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Presidents' Hair on Display at Philadelphia Science Museum

It might be the strangest way to spend Presidents Day.

For the first time, The Academy of Natural Sciences is displaying a scrapbook that has locks of hair from the first 12 U.S. presidents. It will be on view Feb. 16-18.

The presidential "hair album" was assembled by Peter Arvell Browne, a Philadelphia attorney and scholar of the natural sciences who collected thousands of samples of animal fur and human hair in the 1840s and 1850s and organized them in a dozen leather-bound volumes.

Browne also wrote to presidents still living during his lifetime — 1762-1860 — and to the families of those who had died. His letters and their responses are included in the book along with the strands of hair.

His requests for hair weren't considered odd, as saving a loved one's locks in a family "hair album" was popular in the 19th century.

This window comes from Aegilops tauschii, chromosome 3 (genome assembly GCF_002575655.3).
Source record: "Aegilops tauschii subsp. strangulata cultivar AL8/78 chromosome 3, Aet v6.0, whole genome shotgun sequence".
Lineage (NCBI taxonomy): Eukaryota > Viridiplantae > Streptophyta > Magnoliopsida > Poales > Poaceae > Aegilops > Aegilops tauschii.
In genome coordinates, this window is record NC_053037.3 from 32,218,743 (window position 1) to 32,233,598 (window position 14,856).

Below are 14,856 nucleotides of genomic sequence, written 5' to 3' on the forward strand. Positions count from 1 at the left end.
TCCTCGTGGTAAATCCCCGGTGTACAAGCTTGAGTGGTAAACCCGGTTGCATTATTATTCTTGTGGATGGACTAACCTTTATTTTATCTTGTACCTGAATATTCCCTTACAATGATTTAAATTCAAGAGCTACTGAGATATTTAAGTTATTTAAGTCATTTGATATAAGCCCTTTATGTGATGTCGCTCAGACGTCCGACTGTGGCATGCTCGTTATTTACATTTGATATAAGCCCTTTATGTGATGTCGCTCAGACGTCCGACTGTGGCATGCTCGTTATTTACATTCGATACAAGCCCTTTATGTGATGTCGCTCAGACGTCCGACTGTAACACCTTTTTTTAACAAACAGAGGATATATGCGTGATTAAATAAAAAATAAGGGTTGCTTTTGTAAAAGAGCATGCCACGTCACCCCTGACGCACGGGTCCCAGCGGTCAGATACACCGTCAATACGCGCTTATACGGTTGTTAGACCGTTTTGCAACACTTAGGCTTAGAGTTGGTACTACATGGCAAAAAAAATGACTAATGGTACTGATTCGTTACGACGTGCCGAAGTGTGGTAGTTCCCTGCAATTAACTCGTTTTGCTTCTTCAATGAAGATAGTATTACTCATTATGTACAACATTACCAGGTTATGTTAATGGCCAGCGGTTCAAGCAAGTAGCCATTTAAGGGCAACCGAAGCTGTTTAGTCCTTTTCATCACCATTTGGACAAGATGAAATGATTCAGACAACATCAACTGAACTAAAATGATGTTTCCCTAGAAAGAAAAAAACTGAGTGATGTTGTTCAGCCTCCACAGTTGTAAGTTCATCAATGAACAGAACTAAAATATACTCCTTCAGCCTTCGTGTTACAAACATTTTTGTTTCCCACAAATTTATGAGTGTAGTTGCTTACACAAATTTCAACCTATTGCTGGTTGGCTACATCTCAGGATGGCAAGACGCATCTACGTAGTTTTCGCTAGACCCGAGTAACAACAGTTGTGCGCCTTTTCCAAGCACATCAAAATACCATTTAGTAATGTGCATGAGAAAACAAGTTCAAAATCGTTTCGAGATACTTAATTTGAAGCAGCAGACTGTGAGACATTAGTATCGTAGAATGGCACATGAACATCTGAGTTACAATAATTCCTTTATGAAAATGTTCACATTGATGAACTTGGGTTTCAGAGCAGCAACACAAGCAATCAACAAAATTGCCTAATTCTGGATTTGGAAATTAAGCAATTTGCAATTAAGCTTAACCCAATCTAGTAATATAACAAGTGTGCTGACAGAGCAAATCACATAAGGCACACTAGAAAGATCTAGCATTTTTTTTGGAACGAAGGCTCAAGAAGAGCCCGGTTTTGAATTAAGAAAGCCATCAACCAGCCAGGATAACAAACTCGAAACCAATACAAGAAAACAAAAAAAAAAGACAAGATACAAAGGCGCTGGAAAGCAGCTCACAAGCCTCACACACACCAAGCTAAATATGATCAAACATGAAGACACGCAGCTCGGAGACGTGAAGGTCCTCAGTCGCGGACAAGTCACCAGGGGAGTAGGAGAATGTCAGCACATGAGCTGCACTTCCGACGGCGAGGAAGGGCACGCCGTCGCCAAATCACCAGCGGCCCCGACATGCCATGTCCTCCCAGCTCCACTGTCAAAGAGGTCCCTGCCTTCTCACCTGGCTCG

Because of the scrapbook's age and delicate contents, it will be displayed under glass and opened only to the page featuring George Washington's brown-and-gray locks. Photographs will be shown of the other presidents' hair, from John Adams to Zachary Taylor.

Thomas Jefferson's hair was reddish with gray when he died and James Monroe had dark curls.

In his first letter to Brown, Andrew Jackson's son apologized that he could not immediately send a lock from the seventh president, noting that his father recently had a "close cut" that would take a fortnight to grow out.

"There's something very human and touching about it," longtime academy curator Robert Peck said of the collection. "It gives you a sense of who they were as people."

Browne also acquired hair samples from Napoleon Bonaparte, Daniel Webster, many Pennsylvania governors, signers of the Declaration of Independence and other political figures.